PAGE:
Bill toughens brush-fire penalty
Arsonists could face five years in prison and pay for damage
Anyone caught setting brush fires would be guilty of a felony and could face five years in prison under a bill approved yesterday by the state Senate Judiciary Committee.
The measure, SB 2941, would also allow the courts to charge those setting brush fires to pay for the damage and the costs of fighting the fire. If the arsonist is a minor, the parents or guardians would be liable for the costs, according to the bill.
Last year, the Leeward area, represented by Judiciary Committee Chairwoman Sen. Colleen Hanabusa, was scorched by dozens of brush fires, many of which had been deliberately set, according to officials.
In August a 400-acre fire that might have been deliberately set threatened dozens of homes in Honokai Hale, Nanakai Gardens and Ko Olina and forced the evacuation of 150 residents of Fairway Villas at Ko Olina.
The brush-fire measure, sponsored by Hanabusa, was one of several that moved out of the Judiciary Committee. Bills approved by the Judiciary Committee have to receive approval by the Senate by March 9 to be considered by the House.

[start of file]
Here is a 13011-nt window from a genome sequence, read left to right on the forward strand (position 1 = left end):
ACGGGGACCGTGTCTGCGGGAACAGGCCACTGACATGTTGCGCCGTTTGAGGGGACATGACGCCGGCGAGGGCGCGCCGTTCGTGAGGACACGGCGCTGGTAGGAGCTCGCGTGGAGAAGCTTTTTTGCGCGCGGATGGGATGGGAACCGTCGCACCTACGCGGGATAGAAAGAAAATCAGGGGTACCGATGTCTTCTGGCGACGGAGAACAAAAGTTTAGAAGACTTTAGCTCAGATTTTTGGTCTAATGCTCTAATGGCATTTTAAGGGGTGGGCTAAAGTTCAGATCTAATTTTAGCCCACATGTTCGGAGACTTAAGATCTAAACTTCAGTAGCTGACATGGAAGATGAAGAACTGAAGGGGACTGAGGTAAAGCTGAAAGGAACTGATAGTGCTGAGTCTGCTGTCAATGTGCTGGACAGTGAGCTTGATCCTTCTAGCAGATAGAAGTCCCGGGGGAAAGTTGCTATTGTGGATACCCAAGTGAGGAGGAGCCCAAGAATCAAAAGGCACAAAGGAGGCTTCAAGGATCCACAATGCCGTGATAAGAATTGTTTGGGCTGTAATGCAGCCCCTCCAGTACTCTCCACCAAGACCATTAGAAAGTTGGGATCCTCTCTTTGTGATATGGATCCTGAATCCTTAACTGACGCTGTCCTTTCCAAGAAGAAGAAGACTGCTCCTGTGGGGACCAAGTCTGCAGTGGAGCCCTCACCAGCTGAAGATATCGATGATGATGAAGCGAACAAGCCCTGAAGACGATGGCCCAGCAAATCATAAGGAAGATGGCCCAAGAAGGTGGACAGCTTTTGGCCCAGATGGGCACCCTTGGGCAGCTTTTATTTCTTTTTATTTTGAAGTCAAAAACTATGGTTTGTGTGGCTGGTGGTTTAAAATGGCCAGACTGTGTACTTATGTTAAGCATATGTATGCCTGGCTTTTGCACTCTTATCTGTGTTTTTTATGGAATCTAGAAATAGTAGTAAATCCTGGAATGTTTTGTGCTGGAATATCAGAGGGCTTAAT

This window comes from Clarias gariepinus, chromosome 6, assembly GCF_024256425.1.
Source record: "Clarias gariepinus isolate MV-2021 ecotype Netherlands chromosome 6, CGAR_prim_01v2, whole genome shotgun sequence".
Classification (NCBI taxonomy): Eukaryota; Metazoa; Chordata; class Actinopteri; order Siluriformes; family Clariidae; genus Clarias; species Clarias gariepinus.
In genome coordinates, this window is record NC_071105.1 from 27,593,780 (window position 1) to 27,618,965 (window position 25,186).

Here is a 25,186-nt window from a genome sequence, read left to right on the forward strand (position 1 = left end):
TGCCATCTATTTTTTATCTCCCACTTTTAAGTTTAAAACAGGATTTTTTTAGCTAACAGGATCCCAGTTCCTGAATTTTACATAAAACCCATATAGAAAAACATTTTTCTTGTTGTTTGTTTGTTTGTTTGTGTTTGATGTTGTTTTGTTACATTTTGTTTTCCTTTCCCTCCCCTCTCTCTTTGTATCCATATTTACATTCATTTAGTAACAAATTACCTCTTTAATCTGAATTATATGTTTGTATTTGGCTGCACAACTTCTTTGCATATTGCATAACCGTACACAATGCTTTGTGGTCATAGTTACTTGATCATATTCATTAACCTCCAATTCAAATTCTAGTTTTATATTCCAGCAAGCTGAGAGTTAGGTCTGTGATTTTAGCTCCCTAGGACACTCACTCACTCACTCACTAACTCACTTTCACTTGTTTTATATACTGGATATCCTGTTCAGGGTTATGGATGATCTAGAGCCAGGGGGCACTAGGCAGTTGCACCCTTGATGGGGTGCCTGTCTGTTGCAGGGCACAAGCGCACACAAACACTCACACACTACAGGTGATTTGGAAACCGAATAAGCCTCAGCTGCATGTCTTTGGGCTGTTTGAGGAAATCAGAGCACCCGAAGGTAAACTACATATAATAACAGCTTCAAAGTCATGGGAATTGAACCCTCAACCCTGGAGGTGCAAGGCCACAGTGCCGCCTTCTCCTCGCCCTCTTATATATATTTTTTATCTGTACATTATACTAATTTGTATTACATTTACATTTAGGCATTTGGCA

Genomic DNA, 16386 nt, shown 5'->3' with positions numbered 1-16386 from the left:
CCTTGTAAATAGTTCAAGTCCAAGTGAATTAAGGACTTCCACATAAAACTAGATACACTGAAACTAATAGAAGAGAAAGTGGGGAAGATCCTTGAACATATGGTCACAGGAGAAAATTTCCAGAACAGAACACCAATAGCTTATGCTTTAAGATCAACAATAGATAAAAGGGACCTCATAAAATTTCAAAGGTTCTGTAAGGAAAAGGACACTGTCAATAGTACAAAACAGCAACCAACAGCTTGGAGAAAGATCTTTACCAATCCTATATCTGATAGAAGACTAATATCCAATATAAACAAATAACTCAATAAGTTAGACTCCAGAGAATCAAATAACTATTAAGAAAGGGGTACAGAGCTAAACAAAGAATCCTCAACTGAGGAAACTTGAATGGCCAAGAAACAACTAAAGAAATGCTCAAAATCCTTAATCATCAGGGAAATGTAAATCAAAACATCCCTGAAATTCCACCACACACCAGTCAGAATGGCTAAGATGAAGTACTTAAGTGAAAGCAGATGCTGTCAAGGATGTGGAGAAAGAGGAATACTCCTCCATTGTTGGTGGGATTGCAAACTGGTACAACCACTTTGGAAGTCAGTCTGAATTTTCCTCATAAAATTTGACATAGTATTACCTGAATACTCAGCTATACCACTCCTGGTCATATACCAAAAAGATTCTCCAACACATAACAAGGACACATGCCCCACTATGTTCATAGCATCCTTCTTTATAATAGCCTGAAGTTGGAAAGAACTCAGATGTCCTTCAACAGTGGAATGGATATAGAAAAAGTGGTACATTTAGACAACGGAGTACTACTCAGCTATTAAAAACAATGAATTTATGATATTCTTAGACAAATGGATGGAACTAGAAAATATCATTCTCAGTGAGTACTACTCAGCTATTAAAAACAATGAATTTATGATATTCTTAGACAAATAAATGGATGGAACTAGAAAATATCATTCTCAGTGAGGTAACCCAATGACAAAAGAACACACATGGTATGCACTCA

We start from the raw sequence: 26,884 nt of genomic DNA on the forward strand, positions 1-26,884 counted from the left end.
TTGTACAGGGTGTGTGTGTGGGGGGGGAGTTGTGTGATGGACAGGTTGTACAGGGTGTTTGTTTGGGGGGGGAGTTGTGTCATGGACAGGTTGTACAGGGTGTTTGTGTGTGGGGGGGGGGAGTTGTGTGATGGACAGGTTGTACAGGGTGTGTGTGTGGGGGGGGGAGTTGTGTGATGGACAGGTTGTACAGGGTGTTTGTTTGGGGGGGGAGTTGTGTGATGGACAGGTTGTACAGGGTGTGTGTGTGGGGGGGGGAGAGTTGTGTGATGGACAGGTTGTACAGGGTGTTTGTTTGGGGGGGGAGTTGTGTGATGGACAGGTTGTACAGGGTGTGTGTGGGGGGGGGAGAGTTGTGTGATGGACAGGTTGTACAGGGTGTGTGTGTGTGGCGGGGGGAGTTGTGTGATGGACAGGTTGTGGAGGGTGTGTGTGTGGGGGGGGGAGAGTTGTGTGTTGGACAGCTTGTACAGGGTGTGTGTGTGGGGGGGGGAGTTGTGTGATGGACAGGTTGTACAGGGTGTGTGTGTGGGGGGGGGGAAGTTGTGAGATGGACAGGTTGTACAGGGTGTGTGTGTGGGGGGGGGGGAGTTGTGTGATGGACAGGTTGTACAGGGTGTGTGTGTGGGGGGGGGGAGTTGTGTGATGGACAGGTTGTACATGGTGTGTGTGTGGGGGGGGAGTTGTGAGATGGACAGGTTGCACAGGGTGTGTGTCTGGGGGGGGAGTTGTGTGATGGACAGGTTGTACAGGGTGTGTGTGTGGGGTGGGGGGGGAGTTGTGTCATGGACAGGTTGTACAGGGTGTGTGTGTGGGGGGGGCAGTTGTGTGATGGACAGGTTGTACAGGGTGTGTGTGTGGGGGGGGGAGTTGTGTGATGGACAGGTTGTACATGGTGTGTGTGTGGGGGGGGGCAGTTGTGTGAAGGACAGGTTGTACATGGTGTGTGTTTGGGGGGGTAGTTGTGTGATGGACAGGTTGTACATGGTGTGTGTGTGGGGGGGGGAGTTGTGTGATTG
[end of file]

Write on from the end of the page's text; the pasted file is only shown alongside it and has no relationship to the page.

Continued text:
Also approved were a series of bills to tighten government ethics.
Lobbyists and political action committees would be prohibited from making contributions to campaigns of the governor, lieutenant governor and legislators while the Legislature is in session under SB 106.
Another measure, SB 627, would spell out that state board or commission members could not do business with their board and would prohibit public employees from taking action that directly affects their families. The bill would also require members of the University of Hawaii Board of Regents to disclose their financial interests.
Finally, a bill to permit the open carrying of firearms was deferred while a study is done.
Hanabusa (D, Makua-Nanakuli) said she was deferring the bill, SB 2529, introduced by Sen. Sam Slom (R, Diamond Head-Hawaii Kai), because of "conflicting testimony."
Hanabusa said that while the state's Health Department says the measure would have little effect on violent-crime rates, the Hawaii Riffle Association says it would lower violent crime.
She asked that the Legislative Reference Bureau review similar laws in other states to study the effect on violent-crime rates.